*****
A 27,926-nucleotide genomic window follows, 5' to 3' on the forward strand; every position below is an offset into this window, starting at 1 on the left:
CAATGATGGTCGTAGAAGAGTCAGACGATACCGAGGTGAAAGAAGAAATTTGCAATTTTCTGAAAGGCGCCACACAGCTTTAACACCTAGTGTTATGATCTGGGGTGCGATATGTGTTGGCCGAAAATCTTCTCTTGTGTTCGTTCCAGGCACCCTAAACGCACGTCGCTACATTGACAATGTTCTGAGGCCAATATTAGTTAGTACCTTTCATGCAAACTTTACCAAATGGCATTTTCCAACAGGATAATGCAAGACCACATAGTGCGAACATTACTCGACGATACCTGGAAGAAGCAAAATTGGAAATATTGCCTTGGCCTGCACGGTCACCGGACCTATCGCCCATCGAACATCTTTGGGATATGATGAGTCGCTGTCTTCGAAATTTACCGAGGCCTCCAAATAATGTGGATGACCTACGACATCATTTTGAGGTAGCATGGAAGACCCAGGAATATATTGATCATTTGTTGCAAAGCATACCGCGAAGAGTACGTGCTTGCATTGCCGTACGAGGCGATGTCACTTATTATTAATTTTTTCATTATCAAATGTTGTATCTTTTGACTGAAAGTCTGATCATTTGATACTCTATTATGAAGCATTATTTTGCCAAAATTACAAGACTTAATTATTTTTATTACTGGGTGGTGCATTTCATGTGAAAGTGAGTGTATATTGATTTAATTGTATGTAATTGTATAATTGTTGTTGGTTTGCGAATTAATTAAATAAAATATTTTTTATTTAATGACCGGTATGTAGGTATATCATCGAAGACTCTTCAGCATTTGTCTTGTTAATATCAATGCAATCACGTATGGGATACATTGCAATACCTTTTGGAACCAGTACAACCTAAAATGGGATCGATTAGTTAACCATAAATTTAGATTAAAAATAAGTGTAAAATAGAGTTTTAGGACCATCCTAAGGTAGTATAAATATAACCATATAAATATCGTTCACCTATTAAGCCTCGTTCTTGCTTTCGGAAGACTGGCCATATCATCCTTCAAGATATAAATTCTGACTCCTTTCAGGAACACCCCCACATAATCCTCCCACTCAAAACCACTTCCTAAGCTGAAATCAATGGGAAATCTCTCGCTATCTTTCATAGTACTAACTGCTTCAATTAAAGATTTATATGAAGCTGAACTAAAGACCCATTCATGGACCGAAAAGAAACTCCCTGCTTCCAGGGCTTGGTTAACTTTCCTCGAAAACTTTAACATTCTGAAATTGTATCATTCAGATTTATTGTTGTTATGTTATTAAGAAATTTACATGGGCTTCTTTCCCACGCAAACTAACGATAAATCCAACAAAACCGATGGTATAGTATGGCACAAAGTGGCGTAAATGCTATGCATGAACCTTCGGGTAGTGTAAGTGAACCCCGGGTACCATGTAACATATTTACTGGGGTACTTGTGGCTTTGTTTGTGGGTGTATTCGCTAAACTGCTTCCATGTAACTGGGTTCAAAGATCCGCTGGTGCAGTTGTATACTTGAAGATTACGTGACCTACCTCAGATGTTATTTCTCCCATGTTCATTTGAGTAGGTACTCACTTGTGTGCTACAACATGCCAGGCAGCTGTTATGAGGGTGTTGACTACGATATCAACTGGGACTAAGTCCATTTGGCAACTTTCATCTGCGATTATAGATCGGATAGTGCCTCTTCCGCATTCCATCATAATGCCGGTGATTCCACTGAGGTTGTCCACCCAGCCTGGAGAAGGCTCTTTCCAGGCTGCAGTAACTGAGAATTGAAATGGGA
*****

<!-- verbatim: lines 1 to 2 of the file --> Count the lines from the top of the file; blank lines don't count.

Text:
A 27,926-nucleotide genomic window follows, 5' to 3' on the forward strand; every position below is an offset into this window, starting at 1 on the left:
CAATGATGGTCGTAGAAGAGTCAGACGATACCGAGGTGAAAGAAGAAATTTGCAATTTTCTGAAAGGCGCCACACAGCTTTAACACCTAGTGTTATGATCTGGGGTGCGATATGTGTTGGCCGAAAATCTTCTCTTGTGTTCGTTCCAGGCACCCTAAACGCACGTCGCTACATTGACAATGTTCTGAGGCCAATATTAGTTAGTACCTTTCATGCAAACTTTACCAAATGGCATTTTCCAACAGGATAATGCAAGACCACATAGTGCGAACATTACTCGACGATACCTGGAAGAAGCAAAATTGGAAATATTGCCTTGGCCTGCACGGTCACCGGACCTATCGCCCATCGAACATCTTTGGGATATGATGAGTCGCTGTCTTCGAAATTTACCGAGGCCTCCAAATAATGTGGATGACCTACGACATCATTTTGAGGTAGCATGGAAGACCCAGGAATATATTGATCATTTGTTGCAAAGCATACCGCGAAGAGTACGTGCTTGCATTGCCGTACGAGGCGATGTCACTTATTATTAATTTTTTCATTATCAAATGTTGTATCTTTTGACTGAAAGTCTGATCATTTGATACTCTATTATGAAGCATTATTTTGCCAAAATTACAAGACTTAATTATTTTTATTACTGGGTGGTGCATTTCATGTGAAAGTGAGTGTATATTGATTTAATTGTATGTAATTGTATAATTGTTGTTGGTTTGCGAATTAATTAAATAAAATATTTTTTATTTAATGACCGGTATGTAGGTATATCATCGAAGACTCTTCAGCATTTGTCTTGTTAATATCAATGCAATCACGTATGGGATACATTGCAATACCTTTTGGAACCAGTACAACCTAAAATGGGATCGATTAGTTAACCATAAATTTAGATTAAAAATAAGTGTAAAATAGAGTTTTAGGACCATCCTAAGGTAGTATAAATATAACCATATAAATATCGTTCACCTATTAAGCCTCGTTCTTGCTTTCGGAAGACTGGCCATATCATCCTTCAAGATATAAATTCTGACTCCTTTCAGGAACACCCCCACATAATCCTCCCACTCAAAACCACTTCCTAAGCTGAAATCAATGGGAAATCTCTCGCTATCTTTCATAGTACTAACTGCTTCAATTAAAGATTTATATGAAGCTGAACTAAAGACCCATTCATGGACCGAAAAGAAACTCCCTGCTTCCAGGGCTTGGTTAACTTTCCTCGAAAACTTTAACATTCTGAAATTGTATCATTCAGATTTATTGTTGTTATGTTATTAAGAAATTTACATGGGCTTCTTTCCCACGCAAACTAACGATAAATCCAACAAAACCGATGGTATAGTATGGCACAAAGTGGCGTAAATGCTATGCATGAACCTTCGGGTAGTGTAAGTGAACCCCGGGTACCATGTAACATATTTACTGGGGTACTTGTGGCTTTGTTTGTGGGTGTATTCGCTAAACTGCTTCCATGTAACTGGGTTCAAAGATCCGCTGGTGCAGTTGTATACTTGAAGATTACGTGACCTACCTCAGATGTTATTTCTCCCATGTTCATTTGAGTAGGTACTCACTTGTGTGCTACAACATGCCAGGCAGCTGTTATGAGGGTGTTGACTACGATATCAACTGGGACTAAGTCCATTTGGCAACTTTCATCTGCGATTATAGATCGGATAGTGCCTCTTCCGCATTCCATCATAATGCCGGTGATTCCACTGAGGTTGTCCACCCAGCCTGGAGAAGGCTCTTTCCAGGCTGCAGTAACTGAGAATTGAAATGGGA